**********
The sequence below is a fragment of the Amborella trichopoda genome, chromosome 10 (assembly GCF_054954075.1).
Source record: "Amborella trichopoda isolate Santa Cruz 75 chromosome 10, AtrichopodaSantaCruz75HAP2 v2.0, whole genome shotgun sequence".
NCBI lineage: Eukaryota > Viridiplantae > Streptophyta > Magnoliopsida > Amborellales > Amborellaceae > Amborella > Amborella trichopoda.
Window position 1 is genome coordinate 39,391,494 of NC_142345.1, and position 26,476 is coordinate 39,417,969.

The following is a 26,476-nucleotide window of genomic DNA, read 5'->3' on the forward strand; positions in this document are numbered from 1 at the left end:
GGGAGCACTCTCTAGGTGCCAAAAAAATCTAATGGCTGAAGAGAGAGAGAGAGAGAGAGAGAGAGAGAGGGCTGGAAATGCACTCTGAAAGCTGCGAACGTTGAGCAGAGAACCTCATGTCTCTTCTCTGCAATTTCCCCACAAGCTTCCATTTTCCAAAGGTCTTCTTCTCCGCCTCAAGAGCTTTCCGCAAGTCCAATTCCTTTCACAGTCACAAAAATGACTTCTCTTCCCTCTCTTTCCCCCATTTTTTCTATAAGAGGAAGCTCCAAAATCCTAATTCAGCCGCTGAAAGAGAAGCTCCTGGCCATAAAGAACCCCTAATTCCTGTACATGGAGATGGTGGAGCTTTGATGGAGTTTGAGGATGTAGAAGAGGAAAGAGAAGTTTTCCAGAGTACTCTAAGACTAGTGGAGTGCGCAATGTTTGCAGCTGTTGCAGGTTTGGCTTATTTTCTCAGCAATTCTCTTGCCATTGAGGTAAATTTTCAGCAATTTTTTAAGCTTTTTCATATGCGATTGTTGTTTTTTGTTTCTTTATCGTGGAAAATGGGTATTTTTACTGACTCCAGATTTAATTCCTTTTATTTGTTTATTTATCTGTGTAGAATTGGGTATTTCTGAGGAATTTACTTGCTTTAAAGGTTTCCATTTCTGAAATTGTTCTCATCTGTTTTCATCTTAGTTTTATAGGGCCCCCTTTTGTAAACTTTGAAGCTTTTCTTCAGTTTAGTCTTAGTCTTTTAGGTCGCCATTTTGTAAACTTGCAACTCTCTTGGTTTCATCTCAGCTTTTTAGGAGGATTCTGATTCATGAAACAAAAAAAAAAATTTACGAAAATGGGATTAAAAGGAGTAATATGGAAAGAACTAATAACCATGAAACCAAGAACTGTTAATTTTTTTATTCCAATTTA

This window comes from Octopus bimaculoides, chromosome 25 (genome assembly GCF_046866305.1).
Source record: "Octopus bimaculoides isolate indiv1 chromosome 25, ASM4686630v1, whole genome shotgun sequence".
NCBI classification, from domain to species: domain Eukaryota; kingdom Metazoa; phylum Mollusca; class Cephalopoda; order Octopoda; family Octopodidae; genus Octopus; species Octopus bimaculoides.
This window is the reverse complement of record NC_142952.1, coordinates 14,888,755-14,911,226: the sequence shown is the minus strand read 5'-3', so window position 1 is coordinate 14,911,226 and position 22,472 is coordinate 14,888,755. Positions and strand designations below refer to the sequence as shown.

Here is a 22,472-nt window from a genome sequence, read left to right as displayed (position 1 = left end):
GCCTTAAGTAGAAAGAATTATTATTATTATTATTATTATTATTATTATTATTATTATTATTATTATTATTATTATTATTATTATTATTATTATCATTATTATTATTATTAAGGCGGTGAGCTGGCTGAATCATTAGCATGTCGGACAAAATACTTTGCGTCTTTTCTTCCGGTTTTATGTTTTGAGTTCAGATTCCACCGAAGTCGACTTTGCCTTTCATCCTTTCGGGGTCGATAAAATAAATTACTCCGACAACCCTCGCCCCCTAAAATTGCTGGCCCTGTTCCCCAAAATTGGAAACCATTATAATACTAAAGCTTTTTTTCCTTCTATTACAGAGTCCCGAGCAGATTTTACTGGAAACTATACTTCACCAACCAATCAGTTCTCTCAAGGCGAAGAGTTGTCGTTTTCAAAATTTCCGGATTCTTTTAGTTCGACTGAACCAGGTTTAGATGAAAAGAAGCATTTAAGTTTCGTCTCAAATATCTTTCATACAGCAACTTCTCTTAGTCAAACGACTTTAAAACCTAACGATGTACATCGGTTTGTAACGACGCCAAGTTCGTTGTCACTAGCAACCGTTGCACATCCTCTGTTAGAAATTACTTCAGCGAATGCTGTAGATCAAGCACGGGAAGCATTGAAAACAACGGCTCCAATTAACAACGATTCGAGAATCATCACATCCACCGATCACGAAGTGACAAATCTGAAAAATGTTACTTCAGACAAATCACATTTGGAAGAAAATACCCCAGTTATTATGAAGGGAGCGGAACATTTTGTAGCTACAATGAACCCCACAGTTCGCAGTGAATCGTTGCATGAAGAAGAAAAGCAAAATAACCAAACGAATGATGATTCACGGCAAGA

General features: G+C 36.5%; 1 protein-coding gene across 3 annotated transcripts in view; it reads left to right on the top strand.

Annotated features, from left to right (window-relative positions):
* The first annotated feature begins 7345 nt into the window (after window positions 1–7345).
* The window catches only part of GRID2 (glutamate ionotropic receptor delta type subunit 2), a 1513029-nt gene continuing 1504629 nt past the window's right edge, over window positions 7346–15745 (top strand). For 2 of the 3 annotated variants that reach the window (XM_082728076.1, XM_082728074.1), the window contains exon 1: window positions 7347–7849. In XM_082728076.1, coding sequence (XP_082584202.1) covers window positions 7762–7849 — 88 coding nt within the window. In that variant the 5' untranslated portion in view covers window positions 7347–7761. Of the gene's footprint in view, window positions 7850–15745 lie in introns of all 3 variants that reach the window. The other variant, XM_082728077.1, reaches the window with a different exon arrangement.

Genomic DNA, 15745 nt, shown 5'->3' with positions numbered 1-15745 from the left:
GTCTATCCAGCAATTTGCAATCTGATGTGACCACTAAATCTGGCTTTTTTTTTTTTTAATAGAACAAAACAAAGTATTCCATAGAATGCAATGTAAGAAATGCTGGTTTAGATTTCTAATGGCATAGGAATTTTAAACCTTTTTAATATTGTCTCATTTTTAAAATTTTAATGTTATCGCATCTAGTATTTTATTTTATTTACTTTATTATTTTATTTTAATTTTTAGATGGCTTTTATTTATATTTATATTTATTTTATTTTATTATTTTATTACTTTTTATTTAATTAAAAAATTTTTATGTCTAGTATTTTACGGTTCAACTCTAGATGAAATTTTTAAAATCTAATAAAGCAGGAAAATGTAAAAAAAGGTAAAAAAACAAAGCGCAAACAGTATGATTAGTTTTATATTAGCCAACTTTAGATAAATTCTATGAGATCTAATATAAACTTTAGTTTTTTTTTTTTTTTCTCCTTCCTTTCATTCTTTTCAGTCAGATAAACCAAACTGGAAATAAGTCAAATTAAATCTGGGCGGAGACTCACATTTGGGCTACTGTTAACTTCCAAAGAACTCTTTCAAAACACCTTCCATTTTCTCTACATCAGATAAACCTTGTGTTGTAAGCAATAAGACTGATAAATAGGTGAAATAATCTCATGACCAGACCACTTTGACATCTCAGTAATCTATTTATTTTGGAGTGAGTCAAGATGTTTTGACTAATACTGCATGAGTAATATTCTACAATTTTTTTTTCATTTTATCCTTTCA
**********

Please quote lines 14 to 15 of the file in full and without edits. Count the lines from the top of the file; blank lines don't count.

Annotated features, from left to right (window-relative positions):
* The first annotated feature begins 7345 nt into the window (after window positions 1–7345).